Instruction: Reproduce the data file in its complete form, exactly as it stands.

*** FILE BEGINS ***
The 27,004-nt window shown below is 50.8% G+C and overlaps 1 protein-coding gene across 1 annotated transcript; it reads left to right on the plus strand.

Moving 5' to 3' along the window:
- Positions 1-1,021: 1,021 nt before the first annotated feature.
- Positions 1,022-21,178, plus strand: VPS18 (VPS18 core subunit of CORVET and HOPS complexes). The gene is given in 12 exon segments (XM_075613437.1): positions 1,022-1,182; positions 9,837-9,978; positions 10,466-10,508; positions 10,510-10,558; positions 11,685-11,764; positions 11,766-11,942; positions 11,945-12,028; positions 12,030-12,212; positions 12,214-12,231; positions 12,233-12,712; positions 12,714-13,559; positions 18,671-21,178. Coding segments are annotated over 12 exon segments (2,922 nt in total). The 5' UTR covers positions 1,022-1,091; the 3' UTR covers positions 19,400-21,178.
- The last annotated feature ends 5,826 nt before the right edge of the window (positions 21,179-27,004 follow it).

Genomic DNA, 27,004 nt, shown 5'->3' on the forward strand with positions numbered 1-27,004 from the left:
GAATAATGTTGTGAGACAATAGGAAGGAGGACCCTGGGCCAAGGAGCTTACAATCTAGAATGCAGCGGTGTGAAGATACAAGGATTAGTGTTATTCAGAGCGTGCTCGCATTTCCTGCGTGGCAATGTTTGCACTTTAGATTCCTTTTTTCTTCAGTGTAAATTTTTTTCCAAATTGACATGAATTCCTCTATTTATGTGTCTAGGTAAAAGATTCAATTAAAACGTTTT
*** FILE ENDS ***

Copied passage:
The 27,004-nt window shown below is 50.8% G+C and overlaps 1 protein-coding gene across 1 annotated transcript; it reads left to right on the plus strand.

Moving 5' to 3' along the window:
- Positions 1-1,021: 1,021 nt before the first annotated feature.
- Positions 1,022-21,178, plus strand: VPS18 (VPS18 core subunit of CORVET and HOPS complexes). The gene is given in 12 exon segments (XM_075613437.1): positions 1,022-1,182; positions 9,837-9,978; positions 10,466-10,508; positions 10,510-10,558; positions 11,685-11,764; positions 11,766-11,942; positions 11,945-12,028; positions 12,030-12,212; positions 12,214-12,231; positions 12,233-12,712; positions 12,714-13,559; positions 18,671-21,178. Coding segments are annotated over 12 exon segments (2,922 nt in total). The 5' UTR covers positions 1,022-1,091; the 3' UTR covers positions 19,400-21,178.
- The last annotated feature ends 5,826 nt before the right edge of the window (positions 21,179-27,004 follow it).

Genomic DNA, 27,004 nt, shown 5'->3' on the forward strand with positions numbered 1-27,004 from the left:
GAATAATGTTGTGAGACAATAGGAAGGAGGACCCTGGGCCAAGGAGCTTACAATCTAGAATGCAGCGGTGTGAAGATACAAGGATTAGTGTTATTCAGAGCGTGCTCGCATTTCCTGCGTGGCAATGTTTGCACTTTAGATTCCTTTTTTCTTCAGTGTAAATTTTTTTCCAAATTGACATGAATTCCTCTATTTATGTGTCTAGGTAAAAGATTCAATTAAAACGTTTT